Development of Nuclear Receptor Modulators

  • Simone Schierle
  • Daniel MerkEmail author
Part of the Methods in Molecular Biology book series (MIMB, volume 1824)


With 49 members identified thus far, the superfamily of nuclear receptors offers a large number of targets to be pharmacologically exploited. Some nuclear receptors already look back to a successful history as drug targets, while others still lack any identified ligand. The development of small molecules targeting nuclear receptor is a challenging task and has to consider not only high affinity binding but also aspects as the nuclear localization of the target protein or transactivation efficacy. In this chapter, we summarize characteristics of nuclear receptors as target family, strategies of hit and lead identification, and the variety of methods for in vitro characterization of nuclear receptor modulators. A detailed method chapter describes an example optimization of a nuclear receptor modulator as well as hybrid reporter gene assays as a very flexible method of choice for in vitro characterization. Thereby, the chapter provides an introduction to nuclear receptor ligand development.

Key words

Nuclear receptors Transactivation assay Reporter gene assay Farnesoid X receptor Medicinal chemistry Drug discovery 


  1. 1.
    Aranda A, Pascual A (2001) Nuclear hormone receptors and gene expression. Physiol Rev 81(3):1269–1304CrossRefPubMedGoogle Scholar
  2. 2.
    Germain P, Chambon P, Eichele G et al (2006) International Union of Pharmacology. LX. Retinoic acid receptors. Pharmacol Rev 58(4):712–725CrossRefPubMedGoogle Scholar
  3. 3.
    Evans RM, Mangelsdorf DJ (2014) Nuclear receptors, RXR, and the big bang. Cell 157(1):255–266. CrossRefPubMedPubMedCentralGoogle Scholar
  4. 4.
    Germain P, Chambon P, Eichele G et al (2006) International Union of Pharmacology. LXIII. Retinoid X receptors. Pharmacol Rev 58(4):760–772. CrossRefPubMedGoogle Scholar
  5. 5.
    de Lera AR, Bourguet W, Altucci L, Gronemeyer H (2007) Design of Selective Nuclear Receptor Modulators: RAR and RXR as a case study. Nat Rev Drug Discov 6(10):811–820. CrossRefPubMedGoogle Scholar
  6. 6.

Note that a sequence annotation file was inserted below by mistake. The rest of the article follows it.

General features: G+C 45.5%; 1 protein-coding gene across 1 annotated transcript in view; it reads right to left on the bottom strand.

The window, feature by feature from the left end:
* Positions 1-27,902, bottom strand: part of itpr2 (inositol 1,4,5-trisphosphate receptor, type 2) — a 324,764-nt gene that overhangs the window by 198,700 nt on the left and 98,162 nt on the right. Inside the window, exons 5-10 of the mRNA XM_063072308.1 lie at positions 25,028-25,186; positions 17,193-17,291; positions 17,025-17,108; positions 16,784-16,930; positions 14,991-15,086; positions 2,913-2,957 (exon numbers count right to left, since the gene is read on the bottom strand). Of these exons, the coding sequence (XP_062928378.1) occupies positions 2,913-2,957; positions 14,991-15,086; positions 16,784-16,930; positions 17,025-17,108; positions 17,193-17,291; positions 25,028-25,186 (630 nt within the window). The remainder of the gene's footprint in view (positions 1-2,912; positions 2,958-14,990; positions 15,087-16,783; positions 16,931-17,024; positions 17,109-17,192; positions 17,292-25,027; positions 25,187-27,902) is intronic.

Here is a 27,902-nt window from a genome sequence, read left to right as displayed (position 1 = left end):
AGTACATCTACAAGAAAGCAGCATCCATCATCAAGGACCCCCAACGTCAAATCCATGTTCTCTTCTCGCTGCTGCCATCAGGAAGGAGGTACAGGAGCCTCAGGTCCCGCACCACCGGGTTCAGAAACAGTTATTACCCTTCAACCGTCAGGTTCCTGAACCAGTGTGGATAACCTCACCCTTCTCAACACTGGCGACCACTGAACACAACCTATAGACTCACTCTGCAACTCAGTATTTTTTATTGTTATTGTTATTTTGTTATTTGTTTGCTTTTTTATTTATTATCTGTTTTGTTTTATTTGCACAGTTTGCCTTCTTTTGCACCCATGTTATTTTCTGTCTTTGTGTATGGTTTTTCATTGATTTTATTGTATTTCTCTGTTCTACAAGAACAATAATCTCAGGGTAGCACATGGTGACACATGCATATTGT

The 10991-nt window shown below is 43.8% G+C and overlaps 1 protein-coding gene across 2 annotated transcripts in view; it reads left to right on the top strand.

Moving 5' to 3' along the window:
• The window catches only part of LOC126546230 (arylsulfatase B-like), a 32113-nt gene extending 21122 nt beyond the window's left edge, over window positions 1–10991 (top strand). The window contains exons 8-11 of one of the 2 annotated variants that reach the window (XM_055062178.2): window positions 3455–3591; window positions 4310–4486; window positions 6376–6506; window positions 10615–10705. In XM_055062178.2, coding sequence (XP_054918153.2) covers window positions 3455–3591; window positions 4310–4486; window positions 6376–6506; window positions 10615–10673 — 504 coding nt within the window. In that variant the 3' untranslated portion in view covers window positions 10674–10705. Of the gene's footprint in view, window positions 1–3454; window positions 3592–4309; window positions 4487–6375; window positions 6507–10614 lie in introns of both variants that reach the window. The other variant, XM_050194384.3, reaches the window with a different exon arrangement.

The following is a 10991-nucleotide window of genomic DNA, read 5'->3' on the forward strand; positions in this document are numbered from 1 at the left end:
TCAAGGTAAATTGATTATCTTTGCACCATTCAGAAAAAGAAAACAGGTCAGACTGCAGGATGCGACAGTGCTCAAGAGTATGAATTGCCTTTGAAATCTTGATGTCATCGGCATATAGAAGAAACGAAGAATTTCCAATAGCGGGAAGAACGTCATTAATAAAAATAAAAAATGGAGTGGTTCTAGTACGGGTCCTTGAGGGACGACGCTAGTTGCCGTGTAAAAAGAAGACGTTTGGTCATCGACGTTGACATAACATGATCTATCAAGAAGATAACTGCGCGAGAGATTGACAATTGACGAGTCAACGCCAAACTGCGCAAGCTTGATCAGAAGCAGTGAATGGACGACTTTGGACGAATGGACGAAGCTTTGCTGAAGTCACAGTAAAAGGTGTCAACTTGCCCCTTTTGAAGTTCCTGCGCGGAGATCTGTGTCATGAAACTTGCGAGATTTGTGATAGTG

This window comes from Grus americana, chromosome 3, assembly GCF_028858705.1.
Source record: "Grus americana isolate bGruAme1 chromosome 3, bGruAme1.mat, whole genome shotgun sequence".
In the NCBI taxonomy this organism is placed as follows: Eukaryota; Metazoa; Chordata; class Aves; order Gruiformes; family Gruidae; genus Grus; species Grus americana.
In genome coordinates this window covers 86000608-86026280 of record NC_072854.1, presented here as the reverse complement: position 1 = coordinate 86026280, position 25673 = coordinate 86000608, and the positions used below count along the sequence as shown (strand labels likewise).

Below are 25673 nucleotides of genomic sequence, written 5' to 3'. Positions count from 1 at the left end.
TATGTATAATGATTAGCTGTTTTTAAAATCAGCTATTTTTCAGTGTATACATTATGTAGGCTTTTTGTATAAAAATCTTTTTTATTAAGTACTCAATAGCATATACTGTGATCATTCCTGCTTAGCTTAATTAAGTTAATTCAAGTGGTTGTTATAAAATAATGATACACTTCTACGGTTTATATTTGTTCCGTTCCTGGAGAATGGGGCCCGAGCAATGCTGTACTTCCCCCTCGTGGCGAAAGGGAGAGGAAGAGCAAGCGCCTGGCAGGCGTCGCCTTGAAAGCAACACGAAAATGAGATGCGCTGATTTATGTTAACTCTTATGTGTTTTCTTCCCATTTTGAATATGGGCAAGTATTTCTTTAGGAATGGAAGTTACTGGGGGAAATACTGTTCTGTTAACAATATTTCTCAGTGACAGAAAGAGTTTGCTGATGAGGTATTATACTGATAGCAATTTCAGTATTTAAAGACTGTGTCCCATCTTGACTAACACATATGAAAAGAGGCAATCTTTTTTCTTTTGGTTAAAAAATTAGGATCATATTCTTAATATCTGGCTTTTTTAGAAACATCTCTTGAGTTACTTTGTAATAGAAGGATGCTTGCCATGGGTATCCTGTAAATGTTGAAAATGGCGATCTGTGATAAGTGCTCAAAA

Nuclear Receptors Nomenclature Committee (1999) A unified nomenclature system for the nuclear receptor superfamily. Cell 97(2):161–163. CrossRefGoogle Scholar
  7. 7.
    Germain P, Staels B, Dacquet C et al (2006) Overview of nomenclature of nuclear receptors. Pharmacol Rev 58(4):685–704. CrossRefPubMedGoogle Scholar
  8. 8.
    Merk D, Steinhilber D, Schubert-Zsilavecz M (2012) Medicinal chemistry of Farnesoid X receptor ligands: from agonists and antagonists to modulators. Future Med Chem 4(8):1015–1036. CrossRefPubMedGoogle Scholar
  9. 9.
    Proschak E, Heitel P, Kalinowsky L, Merk D (2017) Opportunities and challenges for fatty acid Mimetics in drug discovery. J Med Chem 60(13):5235–5266. CrossRefPubMedGoogle Scholar
  10. 10.
    Pellicciari R, Passeri D, De Franco F et al (2016) Discovery of 3α,7α,11β-Trihydroxy-6α-ethyl-5β-Cholan-24-Oic acid (TC-100), a novel bile acid as potent and highly selective FXR agonist for Enterohepatic disorders. J Med Chem 59(19):9201–9214. CrossRefGoogle Scholar
  11. 11.
    Costantino G, Macchiarulo A, Entrena-Guadix A et al (2003) Binding mode of 6ECDCA, a potent bile acid agonist of the Farnesoid X receptor (FXR). Bioorg Med Chem Lett 13(11):1865–1868. CrossRefPubMedGoogle Scholar
  12. 12.
    Pellicciari R, Fiorucci S, Camaioni E et al (2002) 6α-ethyl-Chenodeoxycholic acid (6-ECDCA), a potent and selective FXR agonist endowed with Anticholestatic activity. J Med Chem 45(17):3569–3572. CrossRefGoogle Scholar
  13. 13.
    Merk D, Steinhilber D, Schubert-Zsilavecz M (2014) Characterizing ligands for Farnesoid X receptor-available in vitro test Systems for Farnesoid X Receptor Modulator Development. Expert Opin Drug Discov 9(1):27–37. CrossRefPubMedGoogle Scholar
  14. 14.
    Flesch D, Cheung S-Y, Schmidt J et al (2017) Non-acidic Farnesoid X receptor modulators. J Med Chem 60(16):7199–7205. CrossRefPubMedGoogle Scholar
  15. 15.
    Achenbach J, Gabler M, Steri R et al (2013) Identification of novel Farnesoid X receptor modulators using a combined ligand- and structure-based virtual screening. MedChemComm 4(6):920. CrossRefGoogle Scholar
  16. 16.
    Merk D, Gabler M, Gomez RC et al (2014) Anthranilic acid derivatives as novel ligands for Farnesoid X receptor (FXR). Bioorg Med Chem 22(8):2447–2460. CrossRefPubMedGoogle Scholar
  17. 17.
    Merk D, Lamers C, Ahmad K et al (2014) Extending the structure-activity relationship of anthranilic acid derivatives as Farnesoid X receptor modulators: development of a highly potent partial Farnesoid X receptor agonist. J Med Chem 57(19):8035–8055. CrossRefPubMedGoogle Scholar
  18. 18.
    Merk D, Lamers C, Weber J et al (2015) Anthranilic acid derivatives as nuclear receptor modulators—development of novel PPAR selective and dual PPAR/FXR ligands. Bioorg Med Chem 23(3):499–514. CrossRefPubMedGoogle Scholar

Copyright information

© Springer Science+Business Media, LLC, part of Springer Nature 2018

Authors and Affiliations

  1. 1.Institute of Pharmaceutical ChemistryGoethe University FrankfurtFrankfurtGermany

Personalised recommendations